A general assumption: a player who hits and runs like Biggio, or hits like Ted Simmons, will probably have a longer career and greater offensive production if he plays some position other than catcher. The flip side is that a player who hits like Bob Boone could easily have a longer career by staying at catcher, because if you make him a 3B or something, he'll lose his job to a better hitter.

A lot of it also depends on how well the guy can play another position, and which position that is. Biggio was turned into a good second baseman. That's probably more valuable than an average defensive catcher. On the other hand, compare the movements of Brandon Inge and Mike Piazza. Inge was a pretty good catcher, but a stellar third baseman and a decent centerfielder. Piazza was a bad catcher, but a terrible first baseman. Hence Inge was moved off catcher early, and Piazza played only half a season at first.
   21. OCF Posted: February 12, 2012 at 09:41 AM (#4059224)
In the particular case of Piazza, the question of how well he could play 1B went entirely uninvestigated until it was very late in his career and his body had already taken a large amount of pounding at catcher. And that was largely because Piazza himself fiercely resisted suggestions that he should play elsewhere. Joe Torre always had a fair number of games elsewhere, and had his best offensive year playing 3B - where he was pretty bad defensively.
   22. theorioleway Posted: February 18, 2012 at 02:54 PM (#4064097)
DL #7-8: Ok, I’ll bite.

Via B-R: Biggio > Alomar > Kent for career WAR
Via FG: Biggio > Alomar > Kent for career WAR
Via BG: Biggio > Alomar > Kent for career WAR

There’s something to be said for consistency there, but obviously we should look deeper than just this. I’ll focus with the FG numbers, but I think you’d get basically the same story from any of the three systems above.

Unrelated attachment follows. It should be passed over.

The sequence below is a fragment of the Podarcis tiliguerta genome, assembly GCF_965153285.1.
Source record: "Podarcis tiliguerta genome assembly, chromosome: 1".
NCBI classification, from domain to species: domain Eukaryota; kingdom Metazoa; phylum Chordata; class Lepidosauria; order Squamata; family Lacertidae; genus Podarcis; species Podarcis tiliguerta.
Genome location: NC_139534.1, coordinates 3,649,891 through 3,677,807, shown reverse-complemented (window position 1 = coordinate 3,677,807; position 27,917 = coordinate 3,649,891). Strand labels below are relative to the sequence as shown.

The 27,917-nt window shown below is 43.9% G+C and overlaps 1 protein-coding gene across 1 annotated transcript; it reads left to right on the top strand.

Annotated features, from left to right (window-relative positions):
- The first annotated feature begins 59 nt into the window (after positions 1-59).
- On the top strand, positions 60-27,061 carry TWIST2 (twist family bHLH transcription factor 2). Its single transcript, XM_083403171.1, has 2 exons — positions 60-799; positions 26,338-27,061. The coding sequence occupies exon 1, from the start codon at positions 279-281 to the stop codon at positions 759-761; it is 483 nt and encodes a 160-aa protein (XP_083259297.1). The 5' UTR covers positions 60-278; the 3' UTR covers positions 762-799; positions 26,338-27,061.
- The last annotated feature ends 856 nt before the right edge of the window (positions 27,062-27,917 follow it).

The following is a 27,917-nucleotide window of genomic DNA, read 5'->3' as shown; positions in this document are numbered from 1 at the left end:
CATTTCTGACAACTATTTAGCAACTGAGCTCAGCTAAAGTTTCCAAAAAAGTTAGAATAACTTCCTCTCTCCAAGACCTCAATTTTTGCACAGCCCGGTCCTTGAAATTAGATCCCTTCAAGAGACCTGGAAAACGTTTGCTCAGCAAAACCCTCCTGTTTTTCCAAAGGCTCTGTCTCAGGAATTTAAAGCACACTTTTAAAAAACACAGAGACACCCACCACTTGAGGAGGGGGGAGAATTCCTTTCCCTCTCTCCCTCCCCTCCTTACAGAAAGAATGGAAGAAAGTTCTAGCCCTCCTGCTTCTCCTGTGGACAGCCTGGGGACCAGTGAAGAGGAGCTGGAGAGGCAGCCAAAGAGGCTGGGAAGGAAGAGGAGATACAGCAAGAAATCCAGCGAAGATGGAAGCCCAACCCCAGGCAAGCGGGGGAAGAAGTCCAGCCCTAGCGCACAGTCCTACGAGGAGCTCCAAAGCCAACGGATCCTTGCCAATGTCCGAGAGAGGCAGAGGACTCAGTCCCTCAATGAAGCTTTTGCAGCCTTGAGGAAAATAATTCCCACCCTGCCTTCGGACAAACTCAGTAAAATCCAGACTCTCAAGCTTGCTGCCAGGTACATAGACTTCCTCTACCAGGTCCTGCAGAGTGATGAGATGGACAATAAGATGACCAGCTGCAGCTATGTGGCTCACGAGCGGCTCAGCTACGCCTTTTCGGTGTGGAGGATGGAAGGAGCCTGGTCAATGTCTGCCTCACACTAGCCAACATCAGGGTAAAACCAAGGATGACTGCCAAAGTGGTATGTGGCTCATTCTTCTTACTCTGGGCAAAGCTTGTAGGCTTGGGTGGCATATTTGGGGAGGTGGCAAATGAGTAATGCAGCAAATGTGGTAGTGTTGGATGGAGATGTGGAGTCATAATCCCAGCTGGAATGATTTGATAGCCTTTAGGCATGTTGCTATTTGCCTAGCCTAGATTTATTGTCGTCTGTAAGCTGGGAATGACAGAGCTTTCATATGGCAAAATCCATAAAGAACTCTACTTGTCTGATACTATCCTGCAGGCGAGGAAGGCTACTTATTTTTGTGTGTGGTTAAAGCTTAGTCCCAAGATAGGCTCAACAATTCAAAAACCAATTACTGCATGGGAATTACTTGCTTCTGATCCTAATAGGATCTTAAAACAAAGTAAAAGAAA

Biggio career wRC+: 117
Alomar career wRC+: 121
Kent career wRC+: 122

Biggio top wRC+: 153
Alomar top wRC+: 155
Kent top wRC+: 156

Seasons 150+ wRC+:
Biggio: 3
Alomar: 1
Kent: 1

Seasons 140-149 wRC+:
Biggio: 1
Alomar: 3
Kent: 1

Seasons 130-139 wRC+:
Biggio: 0
Alomar: 2
Kent: 2

Seasons 125-129 wRC+:
Biggio: 2
Alomar: 1
Kent: 2

Seasons 120-124 wRC+:
Biggio: 2
Alomar: 1
Kent: 4

So while Kent has the highest career wRC+ and single season wRC+, he has half as many seasons with a 140 or greater wRC+ than Biggio and Alomar. Kent’s ten seasons of a 120 or greater wRC+ fare nicely to Biggio’s and Alomar’s eight such seasons (and speak to an underrated consistency), but those seasons don’t quite have the overall impact.

In terms of defense, all three get slammed at the end of their careers. 35.4 of Biggio’s career 67 fielding runs below average occur from 2003-2007. 14 of Alomar’s 17 career fielding runs below average occur from 2002-2004. Kent accumulated -18.4 fielding runs for his career, but was -36.4 from 2005-2008. However, the key is how the three were hitting at those points in their career. Biggio’s highest wRC+ from 2003-2007 was 108. Alomar’s top wRC+ from 2002-2004 was 93. Kent, however, was still a productive hitter from 2005-2007, sporting wRC+s of 133, 121, and 125. His wRC+ of 96 in 2008 is still better than Alomar’s top wRC+ in his final three seasons. Unfortunately, for Kent this means that a decent amount of the time, he is not matching good offensive and defensive seasons together to create a great season.

This is most evident when comparing their single season WAR numbers. Biggio had four 5+ WAR seasons (although one was a whopping 9.7 in 1997, when he combined his best hitting season with being 19 runs above average defensively). Alomar had six 5+ seasons (although nowhere near the season Biggio had in 1997). Kent, on the other hand, only had three 5+ seasons, and his best was 2000, when he was worth 7.6 WAR (this coincided with his best hitting season as well, but he was only worth one run above average defensively). If you lower the standard to 4.5+ seasons, Biggio and Alomar both have seven such seasons, while Kent only has five. Kent played his best defense early in his career, but he didn’t have his first offensive season with a wRC+ above 120 until 1998 when he was 30 (a year where he didn’t play as well in the field, being 6 runs below average). Not coincidentally, 1998 was his first year to reach 4.5 WAR (although he came awfully close the year before when he was 15 runs above average defensively, but only had a 105 wRC+).